With this week's local elections, we will soon find out whether the damage has been done.

Despite this week's often highly staged drama, it is pretty likely that Sadiq Khan will be the next mayor of London. Naturally, he is being slammed in certain quarters for criticising Livingstone. But what else did people expect him to do? A man who describes Hitler as a Zionist "before he went mad" is an electoral liability. And Labour needs to be elected to make any impact.

While a Khan victory will be good news for the beleaguered Labour Party, it will be interesting to see if the predicted decimation of Labour happens in local elections outside of London. London is not the rest of Britain and it is not a litmus test for broader election results. It could well be the case that voters will punish a Jeremy Corbyn-led Labour Party outside of London, given that outside of the Labour Party, he is not polling well. Or maybe people will simply vote on local issues. Weirder things have happened in British politics.

The other brutal truth is that elections in the UK are won on the middle ground. Or on what is perceived to be the middle ground.

At the last election, the Conservative Party did an excellent job of convincing people that they represented the middle ground. Plenty of people now regret voting Conservative, but plenty of people voted that way in good faith. It is churlish for the left to slag off regretful Tory voters now. It is just another way to create divisions when people should be coming together.

Right now, there is so much going on with this wretched government that should be a gift for Labour.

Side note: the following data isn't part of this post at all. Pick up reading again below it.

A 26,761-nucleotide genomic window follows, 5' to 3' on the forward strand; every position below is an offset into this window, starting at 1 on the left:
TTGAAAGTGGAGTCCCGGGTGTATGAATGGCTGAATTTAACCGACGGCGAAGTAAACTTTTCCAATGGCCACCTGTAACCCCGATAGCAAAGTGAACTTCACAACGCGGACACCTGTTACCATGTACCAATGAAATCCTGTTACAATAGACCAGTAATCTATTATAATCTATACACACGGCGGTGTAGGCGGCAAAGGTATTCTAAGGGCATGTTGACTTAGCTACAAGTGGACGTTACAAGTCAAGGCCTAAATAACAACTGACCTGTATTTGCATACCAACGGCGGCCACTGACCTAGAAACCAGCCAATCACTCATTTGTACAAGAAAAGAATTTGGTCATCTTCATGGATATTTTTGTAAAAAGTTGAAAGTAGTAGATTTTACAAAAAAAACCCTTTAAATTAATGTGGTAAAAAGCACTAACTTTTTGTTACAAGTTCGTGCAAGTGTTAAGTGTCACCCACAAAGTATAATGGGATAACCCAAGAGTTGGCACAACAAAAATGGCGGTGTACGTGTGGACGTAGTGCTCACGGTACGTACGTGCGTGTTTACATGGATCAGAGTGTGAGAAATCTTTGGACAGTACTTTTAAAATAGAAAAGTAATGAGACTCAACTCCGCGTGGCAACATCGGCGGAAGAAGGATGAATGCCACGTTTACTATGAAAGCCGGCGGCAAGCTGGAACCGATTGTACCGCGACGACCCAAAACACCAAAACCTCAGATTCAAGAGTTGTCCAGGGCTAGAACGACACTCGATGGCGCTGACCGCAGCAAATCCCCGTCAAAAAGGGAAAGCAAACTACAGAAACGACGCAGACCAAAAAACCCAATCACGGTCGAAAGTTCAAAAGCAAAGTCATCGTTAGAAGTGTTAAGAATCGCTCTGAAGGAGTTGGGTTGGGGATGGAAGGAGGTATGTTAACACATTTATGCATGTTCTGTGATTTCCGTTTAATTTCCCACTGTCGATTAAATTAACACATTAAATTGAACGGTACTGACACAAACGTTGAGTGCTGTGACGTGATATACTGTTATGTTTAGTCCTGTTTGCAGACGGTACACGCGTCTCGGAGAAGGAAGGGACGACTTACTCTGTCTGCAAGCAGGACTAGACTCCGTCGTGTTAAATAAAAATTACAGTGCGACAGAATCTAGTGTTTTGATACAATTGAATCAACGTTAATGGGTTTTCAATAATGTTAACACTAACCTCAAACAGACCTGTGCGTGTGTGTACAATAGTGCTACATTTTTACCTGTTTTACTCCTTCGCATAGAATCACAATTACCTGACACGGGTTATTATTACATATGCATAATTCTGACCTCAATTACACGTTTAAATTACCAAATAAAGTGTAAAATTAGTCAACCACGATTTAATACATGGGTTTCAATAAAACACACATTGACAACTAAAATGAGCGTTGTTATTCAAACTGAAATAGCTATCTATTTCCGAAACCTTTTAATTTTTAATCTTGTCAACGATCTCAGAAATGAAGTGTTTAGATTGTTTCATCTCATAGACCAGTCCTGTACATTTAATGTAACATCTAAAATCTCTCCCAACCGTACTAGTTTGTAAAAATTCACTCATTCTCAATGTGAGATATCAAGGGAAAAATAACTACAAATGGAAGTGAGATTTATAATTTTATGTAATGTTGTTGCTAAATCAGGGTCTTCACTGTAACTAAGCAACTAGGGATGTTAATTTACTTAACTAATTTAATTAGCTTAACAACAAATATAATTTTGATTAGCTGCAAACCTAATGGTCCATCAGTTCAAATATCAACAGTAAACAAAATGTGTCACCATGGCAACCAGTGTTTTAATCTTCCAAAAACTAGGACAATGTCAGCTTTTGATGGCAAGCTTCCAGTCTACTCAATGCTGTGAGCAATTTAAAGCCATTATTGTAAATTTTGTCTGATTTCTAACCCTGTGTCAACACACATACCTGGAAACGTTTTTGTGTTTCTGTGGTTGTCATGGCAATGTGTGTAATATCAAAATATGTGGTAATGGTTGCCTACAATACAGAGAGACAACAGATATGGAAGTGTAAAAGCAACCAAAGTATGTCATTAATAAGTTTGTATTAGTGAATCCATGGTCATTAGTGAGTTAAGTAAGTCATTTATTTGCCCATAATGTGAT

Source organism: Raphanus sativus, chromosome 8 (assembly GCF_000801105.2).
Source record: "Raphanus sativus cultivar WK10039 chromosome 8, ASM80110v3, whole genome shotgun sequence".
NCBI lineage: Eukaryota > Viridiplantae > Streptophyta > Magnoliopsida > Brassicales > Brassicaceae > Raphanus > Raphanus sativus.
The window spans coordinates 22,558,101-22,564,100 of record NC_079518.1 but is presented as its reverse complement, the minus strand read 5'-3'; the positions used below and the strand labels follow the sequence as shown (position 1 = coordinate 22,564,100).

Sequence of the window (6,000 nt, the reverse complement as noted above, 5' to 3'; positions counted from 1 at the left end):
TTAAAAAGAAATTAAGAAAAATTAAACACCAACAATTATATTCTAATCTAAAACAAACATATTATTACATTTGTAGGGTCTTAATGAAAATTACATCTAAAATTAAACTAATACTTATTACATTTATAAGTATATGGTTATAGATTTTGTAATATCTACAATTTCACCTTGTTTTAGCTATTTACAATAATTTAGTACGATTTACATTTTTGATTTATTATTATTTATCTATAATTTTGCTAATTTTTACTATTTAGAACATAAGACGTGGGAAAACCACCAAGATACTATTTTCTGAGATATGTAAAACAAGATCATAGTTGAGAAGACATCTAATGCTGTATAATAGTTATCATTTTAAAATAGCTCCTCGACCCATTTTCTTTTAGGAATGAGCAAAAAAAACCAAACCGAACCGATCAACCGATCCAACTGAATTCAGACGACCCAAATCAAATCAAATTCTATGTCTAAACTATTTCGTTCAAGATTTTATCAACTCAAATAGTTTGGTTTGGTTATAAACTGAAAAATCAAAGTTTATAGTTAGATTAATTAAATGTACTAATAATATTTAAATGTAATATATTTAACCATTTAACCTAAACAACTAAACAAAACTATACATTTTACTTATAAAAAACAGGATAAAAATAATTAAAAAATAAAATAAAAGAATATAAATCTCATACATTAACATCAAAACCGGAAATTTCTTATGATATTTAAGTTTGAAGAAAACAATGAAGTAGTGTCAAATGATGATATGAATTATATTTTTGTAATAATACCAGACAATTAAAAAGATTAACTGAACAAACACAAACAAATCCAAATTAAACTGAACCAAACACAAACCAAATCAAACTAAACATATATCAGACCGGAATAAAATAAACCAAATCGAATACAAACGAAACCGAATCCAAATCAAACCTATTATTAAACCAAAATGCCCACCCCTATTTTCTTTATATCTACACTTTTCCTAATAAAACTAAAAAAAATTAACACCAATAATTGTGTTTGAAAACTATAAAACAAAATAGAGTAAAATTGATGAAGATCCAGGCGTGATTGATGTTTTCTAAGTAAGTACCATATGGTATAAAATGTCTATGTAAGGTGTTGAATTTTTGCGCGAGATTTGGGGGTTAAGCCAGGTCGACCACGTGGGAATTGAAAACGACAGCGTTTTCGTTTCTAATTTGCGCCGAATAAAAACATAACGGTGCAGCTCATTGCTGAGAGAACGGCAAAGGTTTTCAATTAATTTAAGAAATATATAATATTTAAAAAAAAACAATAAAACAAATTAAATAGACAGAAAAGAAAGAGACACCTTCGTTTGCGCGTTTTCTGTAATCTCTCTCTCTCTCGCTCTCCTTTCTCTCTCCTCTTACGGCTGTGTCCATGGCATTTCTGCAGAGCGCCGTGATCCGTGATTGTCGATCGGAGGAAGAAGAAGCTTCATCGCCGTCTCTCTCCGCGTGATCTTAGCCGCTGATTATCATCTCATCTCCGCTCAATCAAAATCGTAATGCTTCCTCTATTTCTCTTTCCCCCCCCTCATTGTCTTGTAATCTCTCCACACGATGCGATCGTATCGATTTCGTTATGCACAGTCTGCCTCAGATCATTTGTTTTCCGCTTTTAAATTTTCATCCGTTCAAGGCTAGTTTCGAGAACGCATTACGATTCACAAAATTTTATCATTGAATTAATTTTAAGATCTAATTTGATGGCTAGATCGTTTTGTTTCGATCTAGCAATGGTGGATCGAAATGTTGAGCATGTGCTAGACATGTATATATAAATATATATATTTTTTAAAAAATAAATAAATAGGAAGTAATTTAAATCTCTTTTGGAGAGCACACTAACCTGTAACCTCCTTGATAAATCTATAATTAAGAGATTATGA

This week, during Prime Minister's Questions, there was a junior doctors' strike going on. But this had all but vanished from the news cycle by Thursday afternoon. This should have been how Corbyn kicked off his questions, with an excoriation of David Cameron for losing control of his failed marmalade mogul health secretary, a robust defence of junior doctors, and evidence of every Labour MP supporting junior doctors on picket lines this week (if indeed they did this or was Heidi Alexander too busy faffing on with the daft pilot idea?). Instead, he led with a question on the forced academisation of schools - it is a very important issue, don't misunderstand me here, and it deserved a hard question -  but Corbyn should have kicked things off with the junior doctors and the NHS.

The Labour Party currently has a terrible tin ear for public opinion, an embarrassing inability to capture the news cycle.

And none of this is helped by Corbyn constantly storming away from journalists instead of answering questions. Even though politicians of all stripes do this, it makes Corbyn in particular look like a grumpy old man who can't be bothered to engage with the media and therefore the wider public. And then the media coverage grows ever more hostile. The coverage is frequently unfair or just plain absurd, but it will keep happening as long as Labour's media strategy is so poor.

Like I said, it is all about perception. Sadiq Khan understands this, but neither Jeremy Corbyn nor Seumas Milne do. And as long as they maintain their tin ears and only listen to advice they want to hear, the much-needed middle ground will be out of their reach. Its easy to say that they don't want the middle ground, but they cannot do a damn thing from the sidelines apart from wave at Ken Livingstone as he runs past.